Hamilton mother kept her family in their home with $4,000 in help. The same program will help many more

Supports to Encourage Low-income Families is helping  Butler County award $11.4 million in federal renters' assistance.
Supports to Encourage Low-income Families is helping Butler County award $11.4 million in federal renters' assistance.

Credit: Submitted

Diamond Reese of Hamilton and her whole family, including her infant and 4-year-old daughters, contracted COVID-19 around Thanksgiving.

Since she was pregnant throughout the pandemic and is a nurse, she couldn’t work and was “struggling to catch up all year.”

She was then helped with almost $4,000 in back rent and even covered last month, so she could get caught up.

“It was amazing I didn’t see it coming,” she said. “I was struggling for most of the year trying to work and being pregnant and still keep up with my bills, because rent wasn’t the only thing I was struggling with. At times I had to pick my poison of what I needed to pay, it was very difficult for me.”

Reese is one local example of what will soon happen more. Non-profits are ready to help Butler County disburse more than $11.4 million in rental and utility assistance after the county commissioners awarded a contract to Supports to Encourage Low-income Families.

The federal government provided the funds to help people who have fallen behind on their rent due to the coronavirus pandemic. Only rent and utility assistance is available under this latest funding program, but SELF Executive Director Jeffrey Diver told the Journal-News his agency still has funds left over from previous grant awards, and more than $1 million can be used to help homeowners as well.

“We still have probably close to $3 million left from other pots that we’re administering,” Diver said. “We have some money that came from the state of Ohio and that could be used for rent or mortgages. We are going to be using it for mortgage because the other pots, the money the county approved can only be used for rent or utilities.”

Diver said his agency has helped 609 families keep their place to live during the pandemic, and he believes they can help many more.

Diver has enlisted the help of five partners to help spread the word and get eligible residents processed for their assistance. His agency will be working with the Butler County Educational Service Center, Family Promise, the Family Resource Center in Oxford, the Islamic Educational Council and Reach out Lakota. He also has five temporary employees for the program, his 12 staffers will also devote part of their time to the effort.

SELF can be reached via their website at selfhelps.org or 513-868-9300.

Butler County Commissioner T.C. Rogers said he has confidence in Divers’ ability to handle the program but “when you have an organization that has a budget of X and you then will have an organization which will be four times that, that’s a new ballgame.” He said he is glad Divers has enlisted other partners and trusts they will stay within budget.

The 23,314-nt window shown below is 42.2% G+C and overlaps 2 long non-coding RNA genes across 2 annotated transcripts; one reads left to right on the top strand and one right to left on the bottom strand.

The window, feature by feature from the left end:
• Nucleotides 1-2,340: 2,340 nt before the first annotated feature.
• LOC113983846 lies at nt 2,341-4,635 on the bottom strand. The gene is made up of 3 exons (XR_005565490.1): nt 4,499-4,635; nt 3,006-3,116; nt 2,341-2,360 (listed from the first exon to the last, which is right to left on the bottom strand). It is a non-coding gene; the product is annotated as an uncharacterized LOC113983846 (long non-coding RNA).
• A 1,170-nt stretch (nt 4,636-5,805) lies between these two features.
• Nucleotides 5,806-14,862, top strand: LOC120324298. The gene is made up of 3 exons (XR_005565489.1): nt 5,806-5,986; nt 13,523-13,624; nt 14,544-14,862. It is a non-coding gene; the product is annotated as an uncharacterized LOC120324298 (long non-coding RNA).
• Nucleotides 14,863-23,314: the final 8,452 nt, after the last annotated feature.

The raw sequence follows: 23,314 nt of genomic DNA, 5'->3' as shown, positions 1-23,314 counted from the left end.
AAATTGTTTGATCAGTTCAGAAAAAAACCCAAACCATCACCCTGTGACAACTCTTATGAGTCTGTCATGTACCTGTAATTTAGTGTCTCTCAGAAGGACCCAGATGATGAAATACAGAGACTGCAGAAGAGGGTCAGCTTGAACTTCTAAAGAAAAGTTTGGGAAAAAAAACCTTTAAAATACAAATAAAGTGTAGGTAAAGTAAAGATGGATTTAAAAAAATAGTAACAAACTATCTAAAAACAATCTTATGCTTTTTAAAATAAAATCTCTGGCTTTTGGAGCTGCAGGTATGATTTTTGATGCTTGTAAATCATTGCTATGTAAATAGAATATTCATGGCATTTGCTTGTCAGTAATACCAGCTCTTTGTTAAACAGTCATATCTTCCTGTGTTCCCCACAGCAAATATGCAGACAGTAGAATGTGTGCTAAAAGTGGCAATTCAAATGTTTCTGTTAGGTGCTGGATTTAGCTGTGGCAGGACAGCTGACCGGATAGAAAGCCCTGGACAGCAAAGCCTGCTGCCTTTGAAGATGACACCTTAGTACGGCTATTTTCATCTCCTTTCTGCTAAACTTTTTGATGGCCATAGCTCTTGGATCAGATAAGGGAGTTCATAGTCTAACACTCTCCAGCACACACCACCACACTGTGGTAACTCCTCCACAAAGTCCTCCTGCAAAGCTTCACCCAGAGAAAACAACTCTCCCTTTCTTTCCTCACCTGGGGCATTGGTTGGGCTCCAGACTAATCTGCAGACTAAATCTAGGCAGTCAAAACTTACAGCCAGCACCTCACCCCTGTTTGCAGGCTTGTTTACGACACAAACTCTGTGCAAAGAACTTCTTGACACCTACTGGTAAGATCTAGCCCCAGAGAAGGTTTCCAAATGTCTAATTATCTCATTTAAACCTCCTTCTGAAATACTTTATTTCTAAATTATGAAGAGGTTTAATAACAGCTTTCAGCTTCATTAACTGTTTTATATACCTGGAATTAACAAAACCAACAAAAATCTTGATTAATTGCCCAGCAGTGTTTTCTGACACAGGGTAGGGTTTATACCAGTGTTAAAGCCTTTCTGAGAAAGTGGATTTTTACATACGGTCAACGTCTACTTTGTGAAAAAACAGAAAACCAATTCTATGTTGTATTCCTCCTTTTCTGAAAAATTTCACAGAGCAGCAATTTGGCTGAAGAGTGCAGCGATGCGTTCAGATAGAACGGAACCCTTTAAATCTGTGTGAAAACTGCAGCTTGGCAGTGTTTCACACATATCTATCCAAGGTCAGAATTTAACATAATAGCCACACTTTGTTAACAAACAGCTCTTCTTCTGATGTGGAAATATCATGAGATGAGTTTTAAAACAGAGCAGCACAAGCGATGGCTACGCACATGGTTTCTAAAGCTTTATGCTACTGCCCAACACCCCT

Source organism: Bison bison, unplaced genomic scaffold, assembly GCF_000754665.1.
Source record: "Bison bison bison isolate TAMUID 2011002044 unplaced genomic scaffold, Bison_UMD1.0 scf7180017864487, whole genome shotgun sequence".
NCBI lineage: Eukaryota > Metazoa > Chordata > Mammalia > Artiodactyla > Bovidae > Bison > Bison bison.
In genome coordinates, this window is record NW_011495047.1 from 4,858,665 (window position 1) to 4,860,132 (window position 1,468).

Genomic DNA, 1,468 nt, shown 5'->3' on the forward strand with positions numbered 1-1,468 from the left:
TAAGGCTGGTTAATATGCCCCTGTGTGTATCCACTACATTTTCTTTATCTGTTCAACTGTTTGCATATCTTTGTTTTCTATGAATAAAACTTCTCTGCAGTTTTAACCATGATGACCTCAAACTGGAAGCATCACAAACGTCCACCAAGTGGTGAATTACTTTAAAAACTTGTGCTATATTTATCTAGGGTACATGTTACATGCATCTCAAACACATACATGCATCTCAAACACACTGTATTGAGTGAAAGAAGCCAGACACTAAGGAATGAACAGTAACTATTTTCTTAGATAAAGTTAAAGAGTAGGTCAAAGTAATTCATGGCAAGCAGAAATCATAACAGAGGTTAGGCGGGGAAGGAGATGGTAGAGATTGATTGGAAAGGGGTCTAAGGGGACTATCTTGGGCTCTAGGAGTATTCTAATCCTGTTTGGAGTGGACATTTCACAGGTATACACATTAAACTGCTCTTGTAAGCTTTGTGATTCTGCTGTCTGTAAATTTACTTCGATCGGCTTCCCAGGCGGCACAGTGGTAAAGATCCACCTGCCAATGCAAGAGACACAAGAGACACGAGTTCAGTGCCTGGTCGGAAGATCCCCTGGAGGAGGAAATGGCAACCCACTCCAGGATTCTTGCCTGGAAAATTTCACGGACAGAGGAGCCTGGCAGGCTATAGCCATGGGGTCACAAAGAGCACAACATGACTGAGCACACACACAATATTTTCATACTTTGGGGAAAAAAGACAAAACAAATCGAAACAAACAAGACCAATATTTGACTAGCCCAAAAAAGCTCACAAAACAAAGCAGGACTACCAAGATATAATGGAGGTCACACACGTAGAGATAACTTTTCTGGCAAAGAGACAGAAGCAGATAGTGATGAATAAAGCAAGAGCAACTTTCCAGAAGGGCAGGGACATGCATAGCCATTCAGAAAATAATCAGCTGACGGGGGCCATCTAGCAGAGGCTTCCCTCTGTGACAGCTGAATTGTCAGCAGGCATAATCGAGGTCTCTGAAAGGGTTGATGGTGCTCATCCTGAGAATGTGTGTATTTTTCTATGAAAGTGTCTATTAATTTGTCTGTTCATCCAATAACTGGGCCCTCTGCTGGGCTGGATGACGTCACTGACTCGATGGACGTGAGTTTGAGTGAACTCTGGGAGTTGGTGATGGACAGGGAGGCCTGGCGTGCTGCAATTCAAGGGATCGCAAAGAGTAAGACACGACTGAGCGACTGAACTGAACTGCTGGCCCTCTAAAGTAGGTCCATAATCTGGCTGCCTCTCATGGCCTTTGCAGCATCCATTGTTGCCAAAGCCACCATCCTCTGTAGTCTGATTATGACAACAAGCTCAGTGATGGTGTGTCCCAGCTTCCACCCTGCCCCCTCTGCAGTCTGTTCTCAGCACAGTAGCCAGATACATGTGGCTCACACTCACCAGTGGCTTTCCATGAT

Federal guidelines allow agencies to use 10% of the total grant, $1.14 million in this case, to pay administrative costs. Diver said he is still working details with his partners but he plans to pay a flat $200 per client helped.

Rogers said officials will monitor this program closely and “we’ll be looking at how these monies were used effectively so that we can maybe come up with programs in the future, as this gives us a chance to develop a couple models that may be in the best interest of our residents.”

There are restrictions on the money, some imposed by the federal government, and the commissioners added a few of their own. County Administrator Judi Boyko said there are approximately 45,000 rental units countywide and recipients of the relief must be able to demonstrate their inability to pay their rent is due to COVID-19. Eligible renters must make below 80% of the area median income, which equates to earnings of around $45,000 for a family of two.

The commissioners want assurance landlords won’t evict the people after they get their money or raise rent; they want to utilize wrap-around programs the county has to help people get back on their feet, and they want to make sure people understand this is short-term assistance.

Diver said they will make sure the people receiving assistance will be made aware of SELF’s own programs that help people become self-sufficient, as well as connect them with Ohio Means Jobs.

“We want to help people achieve self-sufficiency, that’s our mission, so if they are unemployed or underemployed we’ll make sure to provide the services to help them,” Diver said. “It’s not a requirement, but we’re going to make the connections, we’ll be leading the horse to water so to speak, but it will be up to the client to take advantage of those services based on their goals.”

The Development Department will oversee this program and Director David Fehr said they will be doing monthly “desk audits” similar to other grant programs. They take a random sample of three cases and comb over them to ensure everything is in compliance.

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